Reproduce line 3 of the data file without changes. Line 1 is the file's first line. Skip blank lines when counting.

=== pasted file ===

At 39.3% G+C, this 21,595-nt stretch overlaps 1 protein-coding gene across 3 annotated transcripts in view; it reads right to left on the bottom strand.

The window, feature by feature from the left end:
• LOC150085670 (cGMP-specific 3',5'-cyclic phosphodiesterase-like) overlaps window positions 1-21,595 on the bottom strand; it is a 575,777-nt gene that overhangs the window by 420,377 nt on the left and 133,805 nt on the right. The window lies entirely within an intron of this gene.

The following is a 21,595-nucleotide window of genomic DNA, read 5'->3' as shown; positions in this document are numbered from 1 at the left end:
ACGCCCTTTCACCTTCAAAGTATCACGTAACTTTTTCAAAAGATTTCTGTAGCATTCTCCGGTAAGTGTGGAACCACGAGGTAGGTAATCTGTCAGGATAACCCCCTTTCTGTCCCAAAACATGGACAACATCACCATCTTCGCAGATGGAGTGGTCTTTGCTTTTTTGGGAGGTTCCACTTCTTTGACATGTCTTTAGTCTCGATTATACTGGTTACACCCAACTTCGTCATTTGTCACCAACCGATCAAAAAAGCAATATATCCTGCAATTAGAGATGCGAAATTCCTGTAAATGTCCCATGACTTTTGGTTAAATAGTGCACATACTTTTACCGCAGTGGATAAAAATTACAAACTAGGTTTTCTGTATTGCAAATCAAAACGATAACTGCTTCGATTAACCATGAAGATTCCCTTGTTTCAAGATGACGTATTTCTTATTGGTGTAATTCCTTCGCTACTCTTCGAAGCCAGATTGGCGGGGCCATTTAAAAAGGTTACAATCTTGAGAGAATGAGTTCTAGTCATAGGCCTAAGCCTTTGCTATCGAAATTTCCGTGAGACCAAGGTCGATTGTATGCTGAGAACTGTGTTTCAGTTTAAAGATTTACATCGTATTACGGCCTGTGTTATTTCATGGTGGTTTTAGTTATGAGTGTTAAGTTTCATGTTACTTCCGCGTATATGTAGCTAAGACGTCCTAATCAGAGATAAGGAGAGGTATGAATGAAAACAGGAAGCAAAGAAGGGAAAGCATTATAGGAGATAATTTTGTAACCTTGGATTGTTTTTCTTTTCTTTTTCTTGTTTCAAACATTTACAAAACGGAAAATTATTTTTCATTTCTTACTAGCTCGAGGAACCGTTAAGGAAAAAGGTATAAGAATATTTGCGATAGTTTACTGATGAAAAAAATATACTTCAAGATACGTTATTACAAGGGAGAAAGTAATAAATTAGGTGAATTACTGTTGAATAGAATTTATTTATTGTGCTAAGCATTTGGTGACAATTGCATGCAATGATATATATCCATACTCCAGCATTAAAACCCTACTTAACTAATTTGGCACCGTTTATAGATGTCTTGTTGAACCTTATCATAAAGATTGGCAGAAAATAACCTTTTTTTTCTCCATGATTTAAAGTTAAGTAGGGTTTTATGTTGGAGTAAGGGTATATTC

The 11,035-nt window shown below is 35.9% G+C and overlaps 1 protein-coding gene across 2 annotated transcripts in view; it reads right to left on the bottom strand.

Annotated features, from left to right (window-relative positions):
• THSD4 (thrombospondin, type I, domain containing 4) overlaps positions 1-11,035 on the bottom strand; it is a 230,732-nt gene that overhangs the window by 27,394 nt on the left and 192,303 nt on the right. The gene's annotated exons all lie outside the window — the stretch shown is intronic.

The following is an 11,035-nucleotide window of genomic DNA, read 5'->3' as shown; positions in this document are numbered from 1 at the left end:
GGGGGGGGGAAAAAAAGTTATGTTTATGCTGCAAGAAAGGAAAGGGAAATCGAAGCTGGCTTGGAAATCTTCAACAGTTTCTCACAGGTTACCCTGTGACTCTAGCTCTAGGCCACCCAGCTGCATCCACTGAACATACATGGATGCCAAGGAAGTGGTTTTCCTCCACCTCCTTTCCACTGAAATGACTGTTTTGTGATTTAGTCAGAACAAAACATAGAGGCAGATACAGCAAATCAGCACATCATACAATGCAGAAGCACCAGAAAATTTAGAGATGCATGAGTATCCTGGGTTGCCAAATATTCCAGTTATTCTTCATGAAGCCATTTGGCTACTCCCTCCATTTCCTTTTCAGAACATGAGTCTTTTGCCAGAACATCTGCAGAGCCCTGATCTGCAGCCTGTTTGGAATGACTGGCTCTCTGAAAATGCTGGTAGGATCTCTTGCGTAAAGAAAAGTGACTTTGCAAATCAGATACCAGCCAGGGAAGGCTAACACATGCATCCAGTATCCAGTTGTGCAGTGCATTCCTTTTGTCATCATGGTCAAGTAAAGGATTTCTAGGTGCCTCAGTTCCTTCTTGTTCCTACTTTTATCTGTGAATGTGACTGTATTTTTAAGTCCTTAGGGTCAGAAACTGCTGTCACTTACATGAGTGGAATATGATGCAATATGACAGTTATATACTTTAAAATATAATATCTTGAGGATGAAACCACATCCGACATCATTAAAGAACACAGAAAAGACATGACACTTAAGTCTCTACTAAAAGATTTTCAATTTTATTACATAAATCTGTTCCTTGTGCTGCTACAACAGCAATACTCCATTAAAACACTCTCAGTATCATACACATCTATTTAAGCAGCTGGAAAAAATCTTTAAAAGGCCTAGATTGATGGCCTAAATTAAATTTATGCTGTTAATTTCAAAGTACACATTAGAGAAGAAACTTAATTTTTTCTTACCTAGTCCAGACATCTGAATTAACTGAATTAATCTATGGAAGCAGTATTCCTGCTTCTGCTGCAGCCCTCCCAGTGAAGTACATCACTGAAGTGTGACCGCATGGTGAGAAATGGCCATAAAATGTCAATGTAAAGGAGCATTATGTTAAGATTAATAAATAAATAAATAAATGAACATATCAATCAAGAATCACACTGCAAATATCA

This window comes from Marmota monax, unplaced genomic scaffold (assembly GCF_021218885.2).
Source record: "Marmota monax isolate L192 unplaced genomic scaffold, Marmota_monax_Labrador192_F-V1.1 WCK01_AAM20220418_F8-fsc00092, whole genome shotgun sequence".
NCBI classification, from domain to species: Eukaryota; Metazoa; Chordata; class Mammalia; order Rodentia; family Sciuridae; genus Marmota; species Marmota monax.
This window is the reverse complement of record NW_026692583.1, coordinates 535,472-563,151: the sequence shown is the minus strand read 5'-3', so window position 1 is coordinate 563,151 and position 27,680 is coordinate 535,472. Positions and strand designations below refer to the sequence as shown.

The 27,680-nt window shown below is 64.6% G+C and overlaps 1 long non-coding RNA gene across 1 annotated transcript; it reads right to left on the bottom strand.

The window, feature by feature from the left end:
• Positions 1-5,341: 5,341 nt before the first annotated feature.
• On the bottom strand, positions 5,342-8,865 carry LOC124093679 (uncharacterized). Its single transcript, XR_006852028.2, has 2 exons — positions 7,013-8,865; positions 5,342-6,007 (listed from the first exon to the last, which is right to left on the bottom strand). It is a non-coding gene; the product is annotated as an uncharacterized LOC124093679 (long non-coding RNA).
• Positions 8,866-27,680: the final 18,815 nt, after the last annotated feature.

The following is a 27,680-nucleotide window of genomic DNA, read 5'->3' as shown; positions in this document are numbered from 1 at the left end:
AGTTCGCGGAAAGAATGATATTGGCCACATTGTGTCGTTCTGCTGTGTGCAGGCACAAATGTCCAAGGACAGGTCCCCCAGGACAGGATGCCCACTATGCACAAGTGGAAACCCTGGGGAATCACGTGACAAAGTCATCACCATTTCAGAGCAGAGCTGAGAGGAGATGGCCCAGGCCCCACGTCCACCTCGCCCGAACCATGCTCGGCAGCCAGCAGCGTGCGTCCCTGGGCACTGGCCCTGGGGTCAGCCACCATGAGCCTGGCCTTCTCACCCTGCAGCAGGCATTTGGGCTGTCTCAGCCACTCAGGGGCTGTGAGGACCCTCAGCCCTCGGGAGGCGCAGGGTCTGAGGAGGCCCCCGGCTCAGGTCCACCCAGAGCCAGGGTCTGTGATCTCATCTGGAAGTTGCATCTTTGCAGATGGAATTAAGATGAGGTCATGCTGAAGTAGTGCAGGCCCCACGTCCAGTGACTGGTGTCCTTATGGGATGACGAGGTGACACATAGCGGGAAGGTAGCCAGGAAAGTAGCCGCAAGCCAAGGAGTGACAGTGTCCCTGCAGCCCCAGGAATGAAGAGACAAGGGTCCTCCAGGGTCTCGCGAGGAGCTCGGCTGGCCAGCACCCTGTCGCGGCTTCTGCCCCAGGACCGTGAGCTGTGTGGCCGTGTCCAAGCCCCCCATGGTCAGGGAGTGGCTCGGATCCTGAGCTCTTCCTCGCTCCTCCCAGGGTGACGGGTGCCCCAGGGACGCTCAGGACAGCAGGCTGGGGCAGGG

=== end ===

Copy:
• LOC150085670 (cGMP-specific 3',5'-cyclic phosphodiesterase-like) overlaps window positions 1-21,595 on the bottom strand; it is a 575,777-nt gene that overhangs the window by 420,377 nt on the left and 133,805 nt on the right. The window lies entirely within an intron of this gene.